Minding the factors of public support: How lessons from Panama could prevent future Iraqs
Handlan, Michael S.
Salazar, Michael D.
Robinson, Dr. Glenn E.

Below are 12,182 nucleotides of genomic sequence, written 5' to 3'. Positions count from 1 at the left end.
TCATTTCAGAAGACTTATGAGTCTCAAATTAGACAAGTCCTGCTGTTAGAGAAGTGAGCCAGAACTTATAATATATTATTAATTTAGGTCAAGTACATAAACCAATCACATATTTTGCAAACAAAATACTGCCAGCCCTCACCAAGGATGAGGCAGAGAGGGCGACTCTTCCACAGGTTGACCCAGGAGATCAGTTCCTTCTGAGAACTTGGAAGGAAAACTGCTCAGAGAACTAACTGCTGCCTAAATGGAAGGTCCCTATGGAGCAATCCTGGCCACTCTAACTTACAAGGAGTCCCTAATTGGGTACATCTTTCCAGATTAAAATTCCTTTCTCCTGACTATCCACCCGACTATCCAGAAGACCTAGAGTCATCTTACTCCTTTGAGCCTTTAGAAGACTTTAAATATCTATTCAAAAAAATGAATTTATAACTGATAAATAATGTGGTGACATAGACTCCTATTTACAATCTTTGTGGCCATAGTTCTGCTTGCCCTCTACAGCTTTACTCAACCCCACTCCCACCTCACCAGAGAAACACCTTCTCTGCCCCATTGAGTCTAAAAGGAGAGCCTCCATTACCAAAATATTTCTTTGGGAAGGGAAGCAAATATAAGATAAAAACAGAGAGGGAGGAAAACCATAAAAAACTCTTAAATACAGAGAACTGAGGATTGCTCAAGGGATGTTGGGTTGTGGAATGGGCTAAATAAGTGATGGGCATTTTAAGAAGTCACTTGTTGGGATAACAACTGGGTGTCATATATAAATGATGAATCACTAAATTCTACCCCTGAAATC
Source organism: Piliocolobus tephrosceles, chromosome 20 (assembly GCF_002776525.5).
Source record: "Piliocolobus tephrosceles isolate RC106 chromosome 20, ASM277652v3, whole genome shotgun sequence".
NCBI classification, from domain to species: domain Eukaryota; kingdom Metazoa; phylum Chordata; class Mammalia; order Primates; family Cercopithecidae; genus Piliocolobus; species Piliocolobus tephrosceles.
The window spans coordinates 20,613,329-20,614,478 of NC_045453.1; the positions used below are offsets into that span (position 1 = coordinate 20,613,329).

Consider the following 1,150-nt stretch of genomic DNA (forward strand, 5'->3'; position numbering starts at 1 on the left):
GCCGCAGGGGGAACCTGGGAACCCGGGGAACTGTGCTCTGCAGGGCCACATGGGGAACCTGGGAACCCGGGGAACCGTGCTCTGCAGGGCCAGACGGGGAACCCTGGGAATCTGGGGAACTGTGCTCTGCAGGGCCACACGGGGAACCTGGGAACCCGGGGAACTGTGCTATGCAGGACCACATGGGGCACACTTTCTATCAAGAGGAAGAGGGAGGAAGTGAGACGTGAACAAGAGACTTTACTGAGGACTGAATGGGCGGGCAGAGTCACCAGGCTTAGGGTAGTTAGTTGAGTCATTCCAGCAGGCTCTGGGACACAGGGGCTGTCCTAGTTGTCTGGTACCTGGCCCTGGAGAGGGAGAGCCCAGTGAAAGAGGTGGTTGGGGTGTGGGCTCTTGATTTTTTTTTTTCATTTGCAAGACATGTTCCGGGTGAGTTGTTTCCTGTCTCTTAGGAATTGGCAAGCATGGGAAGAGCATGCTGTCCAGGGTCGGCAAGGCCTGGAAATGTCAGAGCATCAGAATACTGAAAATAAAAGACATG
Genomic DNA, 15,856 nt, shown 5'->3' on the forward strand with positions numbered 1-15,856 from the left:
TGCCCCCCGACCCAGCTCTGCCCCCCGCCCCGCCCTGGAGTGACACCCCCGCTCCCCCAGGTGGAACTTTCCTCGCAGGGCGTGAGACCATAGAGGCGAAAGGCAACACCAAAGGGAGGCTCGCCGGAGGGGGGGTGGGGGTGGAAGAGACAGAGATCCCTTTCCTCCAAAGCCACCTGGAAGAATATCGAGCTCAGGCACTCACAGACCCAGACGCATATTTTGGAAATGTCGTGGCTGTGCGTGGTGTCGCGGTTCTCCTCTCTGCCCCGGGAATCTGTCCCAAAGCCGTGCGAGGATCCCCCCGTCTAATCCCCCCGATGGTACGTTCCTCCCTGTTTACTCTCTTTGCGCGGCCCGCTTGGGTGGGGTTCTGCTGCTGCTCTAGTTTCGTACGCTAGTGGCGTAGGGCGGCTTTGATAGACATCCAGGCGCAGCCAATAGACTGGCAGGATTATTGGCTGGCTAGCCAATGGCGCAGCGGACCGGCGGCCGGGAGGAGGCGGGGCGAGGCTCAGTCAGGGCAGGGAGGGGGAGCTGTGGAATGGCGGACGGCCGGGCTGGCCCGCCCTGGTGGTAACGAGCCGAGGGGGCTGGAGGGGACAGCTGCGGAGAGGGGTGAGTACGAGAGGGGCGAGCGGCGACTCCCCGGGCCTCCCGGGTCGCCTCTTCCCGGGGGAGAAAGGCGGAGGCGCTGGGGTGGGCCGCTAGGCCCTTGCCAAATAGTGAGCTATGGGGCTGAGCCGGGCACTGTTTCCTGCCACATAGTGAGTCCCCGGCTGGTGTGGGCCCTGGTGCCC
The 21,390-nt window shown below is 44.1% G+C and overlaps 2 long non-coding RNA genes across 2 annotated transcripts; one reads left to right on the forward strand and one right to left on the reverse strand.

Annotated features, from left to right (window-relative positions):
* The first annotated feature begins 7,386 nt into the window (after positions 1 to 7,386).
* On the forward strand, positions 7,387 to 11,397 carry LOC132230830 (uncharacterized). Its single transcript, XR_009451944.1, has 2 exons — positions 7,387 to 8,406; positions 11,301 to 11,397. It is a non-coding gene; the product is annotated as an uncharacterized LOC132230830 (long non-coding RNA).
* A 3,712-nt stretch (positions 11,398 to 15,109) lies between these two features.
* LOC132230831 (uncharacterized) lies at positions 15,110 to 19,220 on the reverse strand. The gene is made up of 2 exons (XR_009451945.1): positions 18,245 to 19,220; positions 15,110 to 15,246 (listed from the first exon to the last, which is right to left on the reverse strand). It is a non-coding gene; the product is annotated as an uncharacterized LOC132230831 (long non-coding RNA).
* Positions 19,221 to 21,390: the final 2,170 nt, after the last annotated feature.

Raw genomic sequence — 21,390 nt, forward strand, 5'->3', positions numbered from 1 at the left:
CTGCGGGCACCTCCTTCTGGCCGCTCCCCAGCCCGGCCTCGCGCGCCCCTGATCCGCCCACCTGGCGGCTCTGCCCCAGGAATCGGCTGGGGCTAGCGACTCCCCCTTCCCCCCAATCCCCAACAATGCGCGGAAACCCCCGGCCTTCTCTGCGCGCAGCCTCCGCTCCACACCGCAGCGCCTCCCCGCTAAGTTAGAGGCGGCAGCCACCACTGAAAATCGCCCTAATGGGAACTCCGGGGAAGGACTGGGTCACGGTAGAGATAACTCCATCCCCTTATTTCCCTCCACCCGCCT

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This thesis poses the question Under what conditions can the United States government gain and maintain public support for the use of force? and contends that public support for the use of force is a byproduct of the interactions among four factors: the articulation of clearly defined political objectives; an appropriate strategy to enable the accomplishment of those political objectives; proper strategic cooperation; and the perceived legitimacy of the conflict. To demonstrate how national-level decision-makers can gain and maintain public support for the use of force, by appropriately addressing these factors, this thesis compares Operations Just Cause and Promote Liberty in Panama with Operation Iraqi Freedom. In both instances, the United States sought regime change and many of the key decision-makers were the same. Yet, the United States fared much better in Panama than Iraq. A closer examination of our four factors--policy, strategy, strategic cooperation, and legitimacy--helps explain why.
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